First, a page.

Jean Lynch is Stewardship Project Director--South Jersey for New Jersey Audubon and also oversees the Important Bird and Birding Areas program. She works with public and private landowners to restore native ecosystems and enhance habitat availability for native species.
Before joining the New Jersey Audubon staff, Jean was the Coastal Region Biologist for the North Carolina State Parks system. At NC State Parks she worked on restoration and management of a range of coastal plain ecosystems, from longleaf pine to pocosin to salt marsh. Jean is experienced with the use of prescribed fire in ecosystem management and with control of invasive species. She has performed monitoring and habitat management for a number of rare and endangered species, including Red-cockaded Woodpecker, Wilson's and Piping Plovers, American Oystercatchers, Least Terns, several sea turtle species, and Venus flytraps. Jean has also worked on wading bird habitat in the New York-New Jersey Harbor Estuary; on a colonial waterbird nesting island off the coast of Maine; and at a prescribed fire demonstration site in the Long Island Pine Barrens.
Jean has a Master's Degree in Environmental Management from Duke University's Nicholas School of the Environment, where her training focused on landscape ecology and restoration and management of wetlands and fire-dependent ecosystems. She has a certificate in geospatial analysis from Duke University and is a certified wildland firefighter. Her bachelor's degree is from the Catholic University of America in Washington, D.C. She is based at New Jersey Audubon's Center for Research and Education in Cape May Court House, New Jersey.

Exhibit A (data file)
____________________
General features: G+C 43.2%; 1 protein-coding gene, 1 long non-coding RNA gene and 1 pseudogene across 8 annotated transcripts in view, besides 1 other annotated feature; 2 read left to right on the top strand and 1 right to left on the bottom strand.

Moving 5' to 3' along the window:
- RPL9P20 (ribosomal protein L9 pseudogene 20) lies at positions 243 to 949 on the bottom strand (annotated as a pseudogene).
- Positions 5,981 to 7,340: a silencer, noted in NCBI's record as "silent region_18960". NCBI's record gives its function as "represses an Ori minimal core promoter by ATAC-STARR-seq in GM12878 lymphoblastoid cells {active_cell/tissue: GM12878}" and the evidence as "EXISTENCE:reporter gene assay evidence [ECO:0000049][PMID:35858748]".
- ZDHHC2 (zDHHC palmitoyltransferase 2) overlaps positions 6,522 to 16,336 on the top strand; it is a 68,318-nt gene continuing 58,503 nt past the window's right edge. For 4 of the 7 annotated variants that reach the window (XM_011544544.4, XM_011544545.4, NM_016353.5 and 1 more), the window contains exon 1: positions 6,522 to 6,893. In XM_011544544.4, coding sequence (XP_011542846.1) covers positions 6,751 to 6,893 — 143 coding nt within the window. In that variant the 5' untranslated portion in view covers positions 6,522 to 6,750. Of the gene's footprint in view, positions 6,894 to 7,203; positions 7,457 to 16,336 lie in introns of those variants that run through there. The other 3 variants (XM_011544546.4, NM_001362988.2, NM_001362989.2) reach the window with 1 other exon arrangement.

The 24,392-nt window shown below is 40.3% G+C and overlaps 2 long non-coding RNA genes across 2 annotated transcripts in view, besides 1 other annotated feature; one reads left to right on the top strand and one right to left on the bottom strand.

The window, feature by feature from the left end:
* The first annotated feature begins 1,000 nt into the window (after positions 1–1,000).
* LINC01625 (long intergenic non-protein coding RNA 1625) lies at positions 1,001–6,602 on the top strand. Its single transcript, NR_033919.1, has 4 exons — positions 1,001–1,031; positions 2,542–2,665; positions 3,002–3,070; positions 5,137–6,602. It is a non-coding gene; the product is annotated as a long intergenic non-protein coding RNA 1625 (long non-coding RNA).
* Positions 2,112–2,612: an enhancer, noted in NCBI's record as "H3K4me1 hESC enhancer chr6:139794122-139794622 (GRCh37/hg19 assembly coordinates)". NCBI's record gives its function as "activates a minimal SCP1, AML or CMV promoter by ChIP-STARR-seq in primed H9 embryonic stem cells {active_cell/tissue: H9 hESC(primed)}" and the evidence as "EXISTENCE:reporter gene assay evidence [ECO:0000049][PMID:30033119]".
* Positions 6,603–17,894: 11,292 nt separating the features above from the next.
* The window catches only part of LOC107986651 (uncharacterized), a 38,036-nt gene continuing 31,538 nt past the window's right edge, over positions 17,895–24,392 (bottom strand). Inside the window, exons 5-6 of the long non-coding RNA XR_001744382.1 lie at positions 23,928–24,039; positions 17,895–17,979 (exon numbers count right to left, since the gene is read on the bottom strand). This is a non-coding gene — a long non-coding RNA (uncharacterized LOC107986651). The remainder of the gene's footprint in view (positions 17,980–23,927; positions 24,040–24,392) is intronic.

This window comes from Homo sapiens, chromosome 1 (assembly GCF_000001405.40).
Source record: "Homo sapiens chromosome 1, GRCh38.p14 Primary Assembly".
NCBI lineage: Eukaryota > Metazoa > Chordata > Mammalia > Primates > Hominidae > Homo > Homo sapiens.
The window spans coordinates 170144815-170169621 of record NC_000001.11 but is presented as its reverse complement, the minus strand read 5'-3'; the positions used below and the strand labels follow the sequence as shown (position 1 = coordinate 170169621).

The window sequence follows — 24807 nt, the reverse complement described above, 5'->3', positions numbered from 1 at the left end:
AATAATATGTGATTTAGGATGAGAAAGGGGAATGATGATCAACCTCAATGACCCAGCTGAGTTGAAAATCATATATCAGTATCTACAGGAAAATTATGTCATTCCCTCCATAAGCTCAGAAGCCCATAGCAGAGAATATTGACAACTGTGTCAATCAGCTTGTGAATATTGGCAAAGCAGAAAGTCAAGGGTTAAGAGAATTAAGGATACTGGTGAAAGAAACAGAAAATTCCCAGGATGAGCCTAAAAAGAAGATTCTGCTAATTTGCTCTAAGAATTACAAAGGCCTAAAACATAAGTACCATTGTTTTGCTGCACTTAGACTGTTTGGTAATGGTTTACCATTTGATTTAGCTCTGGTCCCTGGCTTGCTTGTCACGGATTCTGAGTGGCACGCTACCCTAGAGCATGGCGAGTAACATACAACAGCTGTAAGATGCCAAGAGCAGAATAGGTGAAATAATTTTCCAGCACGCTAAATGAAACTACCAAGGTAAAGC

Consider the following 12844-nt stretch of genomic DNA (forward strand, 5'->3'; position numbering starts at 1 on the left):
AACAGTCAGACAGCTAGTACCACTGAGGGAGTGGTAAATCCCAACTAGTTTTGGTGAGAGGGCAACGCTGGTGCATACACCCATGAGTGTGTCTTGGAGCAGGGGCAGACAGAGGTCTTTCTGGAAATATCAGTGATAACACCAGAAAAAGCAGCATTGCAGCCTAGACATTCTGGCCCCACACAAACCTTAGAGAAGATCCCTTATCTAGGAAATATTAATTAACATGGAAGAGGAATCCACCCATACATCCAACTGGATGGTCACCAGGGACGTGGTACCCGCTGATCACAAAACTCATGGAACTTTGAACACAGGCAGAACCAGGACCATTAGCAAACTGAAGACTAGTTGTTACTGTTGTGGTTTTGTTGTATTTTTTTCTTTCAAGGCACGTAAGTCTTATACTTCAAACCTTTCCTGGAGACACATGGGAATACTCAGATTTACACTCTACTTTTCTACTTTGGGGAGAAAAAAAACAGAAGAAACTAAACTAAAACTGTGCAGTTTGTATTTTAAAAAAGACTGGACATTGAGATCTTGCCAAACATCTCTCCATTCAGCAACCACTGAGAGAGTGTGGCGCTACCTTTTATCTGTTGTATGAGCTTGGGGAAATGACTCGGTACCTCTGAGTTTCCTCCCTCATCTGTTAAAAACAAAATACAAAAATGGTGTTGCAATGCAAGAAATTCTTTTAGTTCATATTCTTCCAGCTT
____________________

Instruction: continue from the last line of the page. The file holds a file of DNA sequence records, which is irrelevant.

Don Donnelly is Stewardship Project Director--Forester for New Jersey Audubon, and oversees the forestry initiatives being undertaken by NJAS throughout the state, with a focus on ecological forestry at a landscape scale.
Don obtained his B.S. in Natural Resource Management with a concentration in Forest Management from Rutgers University. Don has 17 years of experience working as a forester for several government agencies, including the Hunterdon County Parks Department, the U.S. Forest Service Northern Research Station, and the Morris County Soil Conservation District. Don's work has included all aspects of wildlife and natural resource habitat improvements, including traditional forest inventory measurements, invasive species management, wetland and stream restoration projects, wildlife habitat enhancement, and timber management. Don also holds credentials as a NJ Approved Forester and NJ Certified Tree Expert. He is accredited by the NJ Community Forestry Council, is a Qualified Inspector for the American Tree Farm System and is certified as a Wildland Firefighter by the National Wildfire Coordinating Group.
Gylla MacGregor is Project Director - GIS for New Jersey Audubon. In addition to working on habitat restoration projects on both state and private land, she also oversees NJAS's 28 unstaffed sanctuaries and two conservation easements. Gylla is responsible for acquisition, trail installation and maintenance, biodiversity inventory, and land stewardship of NJAS property holdings. She also uses her extensive GIS/GPS experience to apply mapping and spatial analysis to restoration projects. Gylla has been involved in field research since 1996, working primarily with small mammals and reptiles. She has focused on habitat use, specifically the impact of habitat disturbance on small mammals, reptiles, and the Regal Fritillary butterfly. Gylla has also used radiotelemetry, GIS, and GPS to study habitat use and behavior in reptiles.